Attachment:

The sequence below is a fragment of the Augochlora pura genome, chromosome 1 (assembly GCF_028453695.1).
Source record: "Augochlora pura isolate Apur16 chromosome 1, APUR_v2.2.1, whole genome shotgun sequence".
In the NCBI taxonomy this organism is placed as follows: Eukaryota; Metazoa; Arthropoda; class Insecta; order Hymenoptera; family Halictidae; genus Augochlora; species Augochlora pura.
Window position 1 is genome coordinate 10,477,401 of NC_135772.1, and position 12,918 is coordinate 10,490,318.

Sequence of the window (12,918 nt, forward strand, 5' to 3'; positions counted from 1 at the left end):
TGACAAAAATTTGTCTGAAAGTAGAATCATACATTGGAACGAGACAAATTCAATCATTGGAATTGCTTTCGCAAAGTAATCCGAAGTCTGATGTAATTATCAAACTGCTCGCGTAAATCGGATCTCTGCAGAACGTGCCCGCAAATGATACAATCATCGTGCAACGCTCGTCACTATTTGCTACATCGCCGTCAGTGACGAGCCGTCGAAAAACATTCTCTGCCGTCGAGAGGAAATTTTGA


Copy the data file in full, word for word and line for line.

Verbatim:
The sequence below is a fragment of the Augochlora pura genome, chromosome 1 (assembly GCF_028453695.1).
Source record: "Augochlora pura isolate Apur16 chromosome 1, APUR_v2.2.1, whole genome shotgun sequence".
In the NCBI taxonomy this organism is placed as follows: Eukaryota; Metazoa; Arthropoda; class Insecta; order Hymenoptera; family Halictidae; genus Augochlora; species Augochlora pura.
Window position 1 is genome coordinate 10,477,401 of NC_135772.1, and position 12,918 is coordinate 10,490,318.

Sequence of the window (12,918 nt, forward strand, 5' to 3'; positions counted from 1 at the left end):
TGACAAAAATTTGTCTGAAAGTAGAATCATACATTGGAACGAGACAAATTCAATCATTGGAATTGCTTTCGCAAAGTAATCCGAAGTCTGATGTAATTATCAAACTGCTCGCGTAAATCGGATCTCTGCAGAACGTGCCCGCAAATGATACAATCATCGTGCAACGCTCGTCACTATTTGCTACATCGCCGTCAGTGACGAGCCGTCGAAAAACATTCTCTGCCGTCGAGAGGAAATTTTGA